Rhaphigaster nebulosa

From Wikipedia, the free encyclopedia
Jump to: navigation, search
Rhaphigaster nebulosa
Rhaphigaster nebulosa MHNT Dos.jpg
Adult of Rhaphigaster nebulosa
Scientific classification
Kingdom: Animalia
Phylum: Arthropoda
Class: Insecta
Order: Hemiptera
Suborder: Heteroptera
Family: Pentatomidae
Genus: Rhaphigaster
Laporte, 1833
Binomial name
Rhaphigaster nebulosa
(Poda, 1761)

Rhaphigaster nebulosa, common name Mottled Shieldbug,[1] is a species of stink bugs in the family Pentatomidae. It is the only species of the genus Rhaphigaster.[2]

Distribution[edit]

This species is distributed throughout the Palearctic region, more commonly in the southern than in the northern parts of Central Europe (Austria, Croatia, France, Germany, Greece, Hungary, Italy, Luxembourg, Serbia, Slovenia, Spain, Switzerland, Turkey, United Kingdom), and is not known to occur in the United States.[2][3]

Habitat[edit]

Mottled shieldbugs prefer warm deciduous forests, parks and gardens.[2]

Description[edit]

Rhaphigaster nebulosa can reach a length of 14–16 millimetres (0.55–0.63 in). These large shieldbugs are hairless and coloured dirty yellowish-grey to brown with irregularly-distributed fovea on the top side of its body. The membrane of the forewings is often speckled dark brown, although these speckles are quite variable in extent. The lateral edge (Connexivum) of the abdomen has black and yellow markings.[2] The antennae are ringed with black and yellow markings on the 3rd to 5th segments. The underside of the body is light coloured and shows dark spots. On its underside, between the hips (on the 1st sternite), there is a long spur. This species is similar to Dolycoris baccarum, but it lacks hairs.[2][4][5]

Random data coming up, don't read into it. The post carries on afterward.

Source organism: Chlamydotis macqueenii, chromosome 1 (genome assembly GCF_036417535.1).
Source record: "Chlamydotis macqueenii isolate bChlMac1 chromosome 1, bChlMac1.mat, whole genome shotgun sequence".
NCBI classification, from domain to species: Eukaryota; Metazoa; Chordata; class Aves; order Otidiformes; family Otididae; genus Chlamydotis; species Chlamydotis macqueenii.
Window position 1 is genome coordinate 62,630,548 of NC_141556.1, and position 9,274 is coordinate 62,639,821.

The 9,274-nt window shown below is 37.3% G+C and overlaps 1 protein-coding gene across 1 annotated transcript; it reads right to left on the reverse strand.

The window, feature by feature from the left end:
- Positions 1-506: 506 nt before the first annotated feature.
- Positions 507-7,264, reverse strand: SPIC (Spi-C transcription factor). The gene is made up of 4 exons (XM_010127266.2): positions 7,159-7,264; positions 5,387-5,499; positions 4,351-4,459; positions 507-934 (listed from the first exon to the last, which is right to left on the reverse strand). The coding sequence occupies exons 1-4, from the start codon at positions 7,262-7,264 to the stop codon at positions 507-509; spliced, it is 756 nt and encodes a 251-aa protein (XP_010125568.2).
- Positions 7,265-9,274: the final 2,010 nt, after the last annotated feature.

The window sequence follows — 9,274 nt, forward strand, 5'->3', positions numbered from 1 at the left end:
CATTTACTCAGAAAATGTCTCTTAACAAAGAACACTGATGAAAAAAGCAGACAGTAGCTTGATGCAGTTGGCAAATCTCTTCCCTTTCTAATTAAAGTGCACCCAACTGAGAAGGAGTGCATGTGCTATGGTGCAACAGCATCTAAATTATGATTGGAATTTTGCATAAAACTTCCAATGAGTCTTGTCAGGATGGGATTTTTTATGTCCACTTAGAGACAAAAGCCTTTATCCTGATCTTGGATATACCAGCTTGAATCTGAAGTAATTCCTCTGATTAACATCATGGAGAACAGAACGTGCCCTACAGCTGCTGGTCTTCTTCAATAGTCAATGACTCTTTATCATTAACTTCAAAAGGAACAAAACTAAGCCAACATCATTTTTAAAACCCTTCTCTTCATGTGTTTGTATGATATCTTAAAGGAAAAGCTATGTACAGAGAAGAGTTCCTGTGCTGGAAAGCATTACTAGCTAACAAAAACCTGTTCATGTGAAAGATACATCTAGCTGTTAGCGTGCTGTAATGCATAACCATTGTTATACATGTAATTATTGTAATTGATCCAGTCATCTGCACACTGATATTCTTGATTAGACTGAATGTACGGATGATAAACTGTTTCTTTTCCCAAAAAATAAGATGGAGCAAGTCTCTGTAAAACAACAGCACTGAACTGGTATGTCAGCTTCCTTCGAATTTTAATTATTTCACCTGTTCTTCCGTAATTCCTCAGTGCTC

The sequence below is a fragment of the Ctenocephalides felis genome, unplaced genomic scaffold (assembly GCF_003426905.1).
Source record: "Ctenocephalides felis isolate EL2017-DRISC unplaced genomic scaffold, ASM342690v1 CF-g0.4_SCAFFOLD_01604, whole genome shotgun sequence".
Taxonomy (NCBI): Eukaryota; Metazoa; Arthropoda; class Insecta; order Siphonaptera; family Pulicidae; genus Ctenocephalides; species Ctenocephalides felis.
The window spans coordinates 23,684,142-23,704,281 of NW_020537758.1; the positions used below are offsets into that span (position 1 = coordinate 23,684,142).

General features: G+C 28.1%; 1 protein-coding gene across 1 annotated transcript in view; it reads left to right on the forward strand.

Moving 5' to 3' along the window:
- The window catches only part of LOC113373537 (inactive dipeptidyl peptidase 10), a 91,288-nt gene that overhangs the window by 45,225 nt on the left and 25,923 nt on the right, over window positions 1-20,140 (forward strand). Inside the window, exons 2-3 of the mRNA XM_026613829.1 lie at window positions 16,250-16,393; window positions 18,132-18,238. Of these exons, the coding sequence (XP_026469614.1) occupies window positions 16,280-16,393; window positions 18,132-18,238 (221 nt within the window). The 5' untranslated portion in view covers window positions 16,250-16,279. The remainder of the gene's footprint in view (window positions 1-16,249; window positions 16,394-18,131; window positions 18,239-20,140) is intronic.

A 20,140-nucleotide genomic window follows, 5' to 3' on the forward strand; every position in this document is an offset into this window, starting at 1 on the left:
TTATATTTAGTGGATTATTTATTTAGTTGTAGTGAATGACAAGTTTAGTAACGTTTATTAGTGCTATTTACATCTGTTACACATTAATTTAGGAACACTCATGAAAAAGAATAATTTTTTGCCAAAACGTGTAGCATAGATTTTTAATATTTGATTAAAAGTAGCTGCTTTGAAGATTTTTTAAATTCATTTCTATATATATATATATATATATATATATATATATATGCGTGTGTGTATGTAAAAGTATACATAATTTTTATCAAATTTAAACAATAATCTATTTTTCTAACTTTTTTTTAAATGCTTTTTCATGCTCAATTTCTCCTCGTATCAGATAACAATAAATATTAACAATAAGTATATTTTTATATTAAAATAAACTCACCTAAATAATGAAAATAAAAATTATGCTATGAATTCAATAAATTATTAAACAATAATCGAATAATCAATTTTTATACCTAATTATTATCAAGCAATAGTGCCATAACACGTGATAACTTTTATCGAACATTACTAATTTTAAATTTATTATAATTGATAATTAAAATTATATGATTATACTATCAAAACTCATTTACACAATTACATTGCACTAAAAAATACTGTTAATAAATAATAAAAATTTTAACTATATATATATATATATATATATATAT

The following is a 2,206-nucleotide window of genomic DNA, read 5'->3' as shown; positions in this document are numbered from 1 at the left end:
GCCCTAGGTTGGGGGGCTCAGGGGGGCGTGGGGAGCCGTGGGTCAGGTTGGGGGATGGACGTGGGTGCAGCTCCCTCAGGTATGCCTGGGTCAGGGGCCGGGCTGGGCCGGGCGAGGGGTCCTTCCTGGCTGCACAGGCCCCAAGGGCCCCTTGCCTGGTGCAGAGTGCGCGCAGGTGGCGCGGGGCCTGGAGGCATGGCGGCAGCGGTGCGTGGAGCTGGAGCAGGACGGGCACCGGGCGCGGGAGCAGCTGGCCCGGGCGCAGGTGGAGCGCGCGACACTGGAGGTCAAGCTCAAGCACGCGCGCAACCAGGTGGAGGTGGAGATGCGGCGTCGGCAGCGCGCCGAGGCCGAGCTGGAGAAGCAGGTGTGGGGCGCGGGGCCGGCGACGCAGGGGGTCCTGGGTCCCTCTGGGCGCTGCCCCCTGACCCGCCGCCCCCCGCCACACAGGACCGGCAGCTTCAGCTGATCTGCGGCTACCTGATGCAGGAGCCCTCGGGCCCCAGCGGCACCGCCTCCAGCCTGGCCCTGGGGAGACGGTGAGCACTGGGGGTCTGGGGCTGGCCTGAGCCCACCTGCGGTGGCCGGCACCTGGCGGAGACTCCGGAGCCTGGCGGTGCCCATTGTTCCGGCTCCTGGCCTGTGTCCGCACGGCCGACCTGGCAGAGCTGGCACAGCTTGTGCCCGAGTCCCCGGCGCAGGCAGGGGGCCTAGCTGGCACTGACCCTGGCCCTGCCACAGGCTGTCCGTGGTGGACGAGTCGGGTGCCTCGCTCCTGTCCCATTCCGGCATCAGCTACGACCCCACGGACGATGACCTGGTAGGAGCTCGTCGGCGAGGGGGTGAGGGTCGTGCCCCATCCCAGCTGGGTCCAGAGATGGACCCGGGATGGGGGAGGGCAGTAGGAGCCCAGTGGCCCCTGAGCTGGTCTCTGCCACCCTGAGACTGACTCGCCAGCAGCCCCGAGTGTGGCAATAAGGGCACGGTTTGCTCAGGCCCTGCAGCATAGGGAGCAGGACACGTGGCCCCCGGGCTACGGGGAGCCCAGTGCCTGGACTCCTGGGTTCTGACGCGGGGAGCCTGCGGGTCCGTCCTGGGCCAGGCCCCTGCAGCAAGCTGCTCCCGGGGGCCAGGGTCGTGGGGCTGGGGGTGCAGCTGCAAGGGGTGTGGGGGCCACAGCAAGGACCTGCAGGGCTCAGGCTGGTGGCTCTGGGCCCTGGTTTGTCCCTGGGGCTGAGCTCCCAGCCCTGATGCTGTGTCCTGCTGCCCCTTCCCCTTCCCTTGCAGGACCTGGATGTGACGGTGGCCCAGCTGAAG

Biology[edit]

These polyphagous bugs feed on plant juices of a wide range of broadleaved woody plants, such as hawthorn (Crataegus), plum (Prunus), hazel (Corylus), whitebeam (Sorbus) and elm (Ulmus), but they may also feed on various shrubs, on hedges (blackberry), and on creepers (ivy).[2][4] Occasionally they suck the body fluids on dead insects.[2]

In late spring, the female sticks around 40 eggs in lines or discs on different parts of plants. The young that hatch vary in colour and are flightless. Wing stumps are only recognisable after the third nymph stage.[2] To protect against predators, young bugs have stink glands on their back; in the case of adults, these are to be found on the underside of the thorax. If threatened, a strong-smelling secretion is released.[2] Adults can be found all year.[4] They are not good fliers; their sluggish flight makes loud humming noises.[2]

This species displays diurnal, thermophilic activity. As with most Pentatomidae, it produces only one generation per year.[2] It likes to overwinter on walls covered with ivy. In its search for suitable winter quarters (splits and cracks) it often unwittingly finds its way into houses.

This species produces a plethora of eggs when disturbed in its habitat. Angering or threatening the bug makes it produce an off-white colored secretion that can be harmful if swallowed. Chemicals in the secretion allow the eggs to continue to fertilize in any environment, even those that are highly acidic or basic.

Gallery[edit]

References[edit]

  1. ^ Observation.org
  2. ^ a b c d e f g h i j k Insectoid
  3. ^ Fauna europaea
  4. ^ a b c British Bugs
  5. ^ Bantock, T.M., Notton, D. G. & Barclay, M. V. L. 2011. Rhaphigaster nebulosa (Pentatomidae: Pentatomini) arrives in Britain. Het News (ser. 2) 17/18(Spring/Autumn 2011): 5
  • Ekkehard Wachmann: "Wanzen beobachten - kennenlernen." J. Neumann - Neudamm, Melsungen, 1989. ISBN 3-7888-0554-4